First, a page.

U.S. Digital Response and the Volunteer Tech Effort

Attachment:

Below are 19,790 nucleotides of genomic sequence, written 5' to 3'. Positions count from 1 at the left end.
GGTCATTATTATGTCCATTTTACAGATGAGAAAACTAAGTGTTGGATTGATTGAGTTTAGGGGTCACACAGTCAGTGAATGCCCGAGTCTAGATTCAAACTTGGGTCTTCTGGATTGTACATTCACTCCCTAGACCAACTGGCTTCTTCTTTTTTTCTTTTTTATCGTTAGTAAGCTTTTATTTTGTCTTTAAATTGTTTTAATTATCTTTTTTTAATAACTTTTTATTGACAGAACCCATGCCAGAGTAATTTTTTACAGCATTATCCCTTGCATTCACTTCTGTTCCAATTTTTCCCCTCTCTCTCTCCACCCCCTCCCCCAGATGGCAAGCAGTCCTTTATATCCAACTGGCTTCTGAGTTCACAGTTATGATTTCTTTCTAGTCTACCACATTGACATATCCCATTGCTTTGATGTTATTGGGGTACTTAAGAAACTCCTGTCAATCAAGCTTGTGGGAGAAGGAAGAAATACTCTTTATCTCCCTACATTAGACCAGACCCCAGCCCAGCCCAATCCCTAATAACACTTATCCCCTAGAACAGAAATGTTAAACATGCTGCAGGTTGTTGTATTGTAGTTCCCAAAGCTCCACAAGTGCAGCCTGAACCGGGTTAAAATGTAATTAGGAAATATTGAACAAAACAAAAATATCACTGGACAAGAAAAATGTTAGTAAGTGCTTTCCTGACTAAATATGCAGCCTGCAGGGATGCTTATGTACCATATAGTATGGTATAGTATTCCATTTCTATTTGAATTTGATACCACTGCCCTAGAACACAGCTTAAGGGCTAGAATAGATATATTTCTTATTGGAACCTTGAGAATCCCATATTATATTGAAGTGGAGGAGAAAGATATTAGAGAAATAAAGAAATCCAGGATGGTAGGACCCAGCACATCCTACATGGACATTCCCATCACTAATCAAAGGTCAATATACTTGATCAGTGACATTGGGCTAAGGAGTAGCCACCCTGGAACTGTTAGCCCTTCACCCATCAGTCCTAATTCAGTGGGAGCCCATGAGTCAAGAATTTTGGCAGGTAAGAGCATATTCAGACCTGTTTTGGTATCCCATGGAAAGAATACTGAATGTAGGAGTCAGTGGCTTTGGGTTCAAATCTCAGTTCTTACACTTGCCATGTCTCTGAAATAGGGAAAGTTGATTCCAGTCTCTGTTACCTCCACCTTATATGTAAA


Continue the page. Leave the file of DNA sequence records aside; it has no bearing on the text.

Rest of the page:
President Obama's chief data scientist, talks with US Digital response cofounders Jennifer Palka and really knew as well as racially A member of US digital response. You know the place. I wanted to kind of start this conversation with you. Is almost rewinding the clock back and Tio where we were, and it's it's hard to to remember. But You know, it hasn't been that long. Since then. She all came together. March 16th, You know, that was 133 days ago or 19 weeks or on Lee 36.34% of 2020. Not long but to put it in perspective. What was what was coded like at that time. When, when, when? Back in March, 16. You know we had 4500 people who had tested positive in the United States and 88 had died. Six of which were in California. Sam Cisco Bay Area had moved to a shelter in place, and it was three days before a governor Newsome had issued a stay home order for the whole entire state. Ouchy had just warned that the worst is just ahead of us. It was his first time really warning that publicly. And so you know what we think about how much change from the numbers back then to now, I want you to take us back to the initial moment and that that almost that realization Of why jump into this? Why create us digital response when people the numbers weren't as bad as people have thought, What what got you to see this? And and maybe railing? Could you talk to us about how you came together? US digital response. I would say we started off a somewhat simple idea and a bit of a prediction. It was founded by a former U. S deputy chief technology officer is like John He was here and season tech industry veterans more like myself, and we kind of came together with this idea and thinking that With the pandemic. We were going to see government systems and government teams really be stretched beyond their current limits. And knowing all of the wonderful tech really talented tech expertise we have in this country. Is there something there? We can connect the people who have this expertise with the government teams are really going to need that hope to scale beyond problems that we've really never seen. So I think what happened was that was a thesis and we basically gave it a shot. We put a call out for help to technologists and we reached out to government people working in government that we knew their networks and we're basically like Is there something here? Can we provide help? As a team. We've really just been blown away by what we've been able to dio on Both sides. I think we've seen on one hand. We've seen those government services be taxed in a way that's really unprecedented. And in a way that goes way beyond where we made initially thought or on health care. We see systems being affected like Government service is like voting toe accessing benefits in the social safety net in general, and I think we've been overwhelmed by the interest from technologists who raised their hands to help so Probably. Within our first few weeks, we had thousands of technologists all over the country raised their hand sign up online just to say, Hey, I'm here here on my skills. I want to help. And so I would say USTR has served as that bridge that gap kind of bridge that gap between tech and I just want to help and governments in need and when we've really seen that the model works. So we're just about past four months of existence, and we've had over 5500 volunteers sign up to help from all over the country. We've actually taking on over 130 different projects with states and counties and city government teams in a TTE this 1300.27 different states, which kind of really amazing when I think about that. And as I said, it's all happened in just a matter of months. I mean, it's just phenomenal. You know, Raph, why did you join? What? What? What? What you did to this effort You have, like endless job opportunities with your background. Yeah, I was one of the first volunteers with you See, are the newbie on this panel? It's because I was spending all my time Energy doom, strolling and reading the news on DH. Release is worrying about the future on that didn't feel good night background is in Tech Azan Engineering executive You know, like I have worked at a few different startups and developing amazing roller coasters. But the thought experiment that I run when I'm thinking about leaving a group or joining group is if this group of people who succeed beyond their wildest dreams like what would the net impact on the world being In past companies have sometimes thought like I feel pretty neutral office like I love the people and the projects are interesting. But what is the impact? And so I've been on kind of a quest for the past few years to find a way to make That kind of impact it scale back in March. In this tiny thing that you're talking about. There was a lot of energy from the tech community, especially here in surface Go like the hacker news readings that to try and find ways to help and it seemed to me like a lot of the Things that people are working on. We're a little bit like solutions in search of problems like The solutions that are going to move the needle are going to be like something crazy, innovative. It's going to be mass cooperation and distribution and logistics and the kind of things that we infected government for. So a mutual friends talking about USTR, and when I read about it, heard about it. It was like this is this is the way we have to help governments. Let's help them be responsive to the needs. And so I had, like. The man's privilege of having the time of the financial security volunteer for free for a while. And the anxiety to not sit around doing nothing

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